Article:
5 Things You Should Know Before Buying a New Mattress

Choosing the right mattress can be confusing if you don't know much about the mattress market. Here's the inside story on how to get a great deal that will give you many a good night's sleep.

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Mattress buying guide - pretty bedroomPhoto: Shutterstock

Buy Your Box Spring and Mattress in a Set

Box springs and mattresses that come in sets are built and fitted for one another. Separate units can cause problems. And since box springs absorb up to 50 per cent of the impact, using a well-fitted box spring can prolong the life of your mattress.

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Mattress buying guide - avoid box foundationsPhoto: Shutterstock

Avoid Box Foundations

Unlike box springs, these plain wooden platforms covered with fabric have no springs. They are usually meant to make a cheap mattress feel firmer and can actually cause the mattress to break down more quickly. Without box springs, the mattress ticking, padding and other upholstery can wear out more than twice as fast. Find out more thrifty ways to make everything you own last longer.

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Mattress buying guide - don't assume firm mattresses are bestPhoto: Shutterstock

Don't Assume a Firm Mattress is Best

There's been a change of thinking when it comes to mattresses. Studies show that the long-held belief that firmer mattresses are best for people with back pain may not necessarily be true. Chiropractors say your spine should look the same when you're lying down as it does when you're standing. If you sleep on your side, a too-firm mattress may not have enough give to let your shoulder and hips sink into the mattress. Your body will be unnaturally compressed. Instead, you should look for a mattress designed to conform to the spine's natural curves and to keep the spine in alignment when you lie down. The mattress should also distribute pressure evenly across the body to help circulation, decrease body movement and minimize the transfer of movement from one sleeping partner to the other.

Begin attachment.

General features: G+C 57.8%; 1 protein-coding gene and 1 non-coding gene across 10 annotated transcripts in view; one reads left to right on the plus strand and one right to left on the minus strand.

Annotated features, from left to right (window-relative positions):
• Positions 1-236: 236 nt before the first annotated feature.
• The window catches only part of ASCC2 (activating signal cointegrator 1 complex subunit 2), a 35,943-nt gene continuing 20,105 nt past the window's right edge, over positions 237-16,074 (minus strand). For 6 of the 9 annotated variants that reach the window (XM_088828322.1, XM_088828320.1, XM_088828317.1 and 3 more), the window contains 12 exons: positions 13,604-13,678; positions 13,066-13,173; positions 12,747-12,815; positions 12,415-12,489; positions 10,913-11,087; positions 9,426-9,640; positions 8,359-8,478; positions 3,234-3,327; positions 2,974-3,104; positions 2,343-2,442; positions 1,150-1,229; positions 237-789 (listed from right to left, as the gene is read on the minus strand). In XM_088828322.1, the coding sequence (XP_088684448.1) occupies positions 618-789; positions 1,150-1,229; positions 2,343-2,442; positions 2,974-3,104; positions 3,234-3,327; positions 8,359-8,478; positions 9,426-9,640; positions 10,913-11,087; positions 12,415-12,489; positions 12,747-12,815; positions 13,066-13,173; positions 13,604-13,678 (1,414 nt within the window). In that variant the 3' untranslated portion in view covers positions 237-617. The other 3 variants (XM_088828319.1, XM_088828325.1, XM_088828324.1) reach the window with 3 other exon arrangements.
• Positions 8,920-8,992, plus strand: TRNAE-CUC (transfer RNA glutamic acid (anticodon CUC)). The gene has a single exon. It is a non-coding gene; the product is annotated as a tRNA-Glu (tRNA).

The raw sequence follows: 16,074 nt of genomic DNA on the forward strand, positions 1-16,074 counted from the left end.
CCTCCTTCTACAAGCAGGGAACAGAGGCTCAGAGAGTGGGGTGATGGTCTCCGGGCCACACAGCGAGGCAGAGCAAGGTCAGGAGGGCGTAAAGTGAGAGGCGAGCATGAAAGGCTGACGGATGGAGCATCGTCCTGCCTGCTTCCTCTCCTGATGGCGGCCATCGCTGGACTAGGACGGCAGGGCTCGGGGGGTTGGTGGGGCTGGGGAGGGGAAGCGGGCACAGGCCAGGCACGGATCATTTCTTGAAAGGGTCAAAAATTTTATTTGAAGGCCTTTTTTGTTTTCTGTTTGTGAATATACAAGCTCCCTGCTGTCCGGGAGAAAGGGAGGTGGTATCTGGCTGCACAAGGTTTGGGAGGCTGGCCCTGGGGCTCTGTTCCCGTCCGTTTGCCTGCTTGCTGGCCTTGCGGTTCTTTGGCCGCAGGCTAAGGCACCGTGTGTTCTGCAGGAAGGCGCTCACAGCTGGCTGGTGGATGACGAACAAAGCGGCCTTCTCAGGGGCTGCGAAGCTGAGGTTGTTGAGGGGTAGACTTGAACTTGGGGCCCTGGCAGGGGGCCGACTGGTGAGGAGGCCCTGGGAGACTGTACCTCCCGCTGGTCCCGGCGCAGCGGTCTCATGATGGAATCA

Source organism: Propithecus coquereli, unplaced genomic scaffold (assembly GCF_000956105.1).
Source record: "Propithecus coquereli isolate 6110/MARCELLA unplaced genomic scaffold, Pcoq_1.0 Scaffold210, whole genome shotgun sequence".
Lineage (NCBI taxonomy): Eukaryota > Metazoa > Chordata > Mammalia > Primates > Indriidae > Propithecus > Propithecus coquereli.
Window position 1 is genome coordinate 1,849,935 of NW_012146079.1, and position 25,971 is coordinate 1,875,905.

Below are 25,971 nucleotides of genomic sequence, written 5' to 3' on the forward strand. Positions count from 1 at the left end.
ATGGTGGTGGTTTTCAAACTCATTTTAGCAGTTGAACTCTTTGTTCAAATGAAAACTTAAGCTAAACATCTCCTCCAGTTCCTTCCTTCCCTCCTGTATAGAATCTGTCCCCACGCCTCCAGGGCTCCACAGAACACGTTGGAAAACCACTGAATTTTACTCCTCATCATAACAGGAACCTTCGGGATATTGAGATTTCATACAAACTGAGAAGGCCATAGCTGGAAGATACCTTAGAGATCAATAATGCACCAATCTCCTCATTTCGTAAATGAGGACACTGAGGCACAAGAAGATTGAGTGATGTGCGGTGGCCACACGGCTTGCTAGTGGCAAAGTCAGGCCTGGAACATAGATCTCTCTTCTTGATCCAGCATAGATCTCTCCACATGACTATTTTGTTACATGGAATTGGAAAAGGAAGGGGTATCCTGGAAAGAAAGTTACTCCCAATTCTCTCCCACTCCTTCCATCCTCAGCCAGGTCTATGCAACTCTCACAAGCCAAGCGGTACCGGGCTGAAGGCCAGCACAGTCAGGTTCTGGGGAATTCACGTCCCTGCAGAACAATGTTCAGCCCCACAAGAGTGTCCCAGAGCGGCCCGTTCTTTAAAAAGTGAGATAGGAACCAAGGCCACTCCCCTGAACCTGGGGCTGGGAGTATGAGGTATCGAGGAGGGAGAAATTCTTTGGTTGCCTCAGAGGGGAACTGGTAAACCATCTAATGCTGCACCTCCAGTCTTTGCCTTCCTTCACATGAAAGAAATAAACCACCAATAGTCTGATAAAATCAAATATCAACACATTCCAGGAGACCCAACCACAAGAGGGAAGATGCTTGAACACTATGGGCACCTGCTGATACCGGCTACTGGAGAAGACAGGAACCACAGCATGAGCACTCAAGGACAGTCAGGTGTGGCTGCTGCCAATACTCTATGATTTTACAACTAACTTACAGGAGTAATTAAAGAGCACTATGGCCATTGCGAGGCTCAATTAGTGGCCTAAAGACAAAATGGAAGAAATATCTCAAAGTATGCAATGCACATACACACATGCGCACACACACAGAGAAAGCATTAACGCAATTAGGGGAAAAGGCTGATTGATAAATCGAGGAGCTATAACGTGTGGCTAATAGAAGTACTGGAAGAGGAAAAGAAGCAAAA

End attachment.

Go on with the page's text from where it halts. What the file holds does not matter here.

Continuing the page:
Psst—these are the best sleeping positions for a good night’s sleep.

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mattress buying guide - spring mattressPhoto: Shutterstock

Choose the Right Coils

Learn about the four basic types of mattress coil systems so you can make an informed choice:

  1. The Bonnel Coil System: A system of hourglass-shaped coils tied together by thinner spiraling wire. The maximum number of coils in this system, often found in lower-priced name-brand mattresses, is 364 in a full-size mattress.
  2. The Continuous-Wire System: As the name suggests, this is made from a single wire, often more than 180 metres long. While the continuous coil tends to be strongest, it does not necessarily offer the most support.
  3. Individually Wrapped Coils: Sometimes known as Marshall or pocketed coils, these are encased in fabric. One advantage: Because they're not connected, one sleeper's movements don't affect another sleeper in the same bed.
  4. Offset Coils: Like Bonnel coils, these are hourglass shaped, but the coils are squared off on top and bottom for maximum support.

Coil Conclusions:  Whatever the type of system, coils should be tempered with heat or electricity for long-lasting springiness. The edge should have a sturdy wire or foam border for stability and to keep the edge firm. The higher the coil count, the more stable the mattress is. Most mattresses feature 300 to 800 coils, with 500 to 800 considered firm. But mattresses with lower coil counts can feel firm if the coil wire is thicker. (Wire thickness is referred to as the wire's gauge. The higher the number, the thinner the wire. Look for a minimum of 14-gauge coil wire and 6-gauge border wire.) While firm, these low-coil-count mattresses can grow lumpy more quickly.

Next, get to know the dangers of sleeping on an old mattress.

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Mattress buying guide - kids bedPhoto: Shutterstock

Skimp on the Kids' Mattresses

Yes, you read that right. Mattress manufacturers and retailers know how young parents dote on their children. They prey on this tendency to provide "the best that money can buy" by offering high-priced beds designed expressly for children. Top quality is fine when it comes to car seats, fresh food, and other things directly related to your child's health and safety. But almost any moderately priced bed will give children proper support. So why buy the most expensive mattress for your six-year-old, when he will eventually outgrow it—if he doesn't destroy it first by bed-wetting or trampolining? Check out seven more things you should keep in mind when mattress shopping.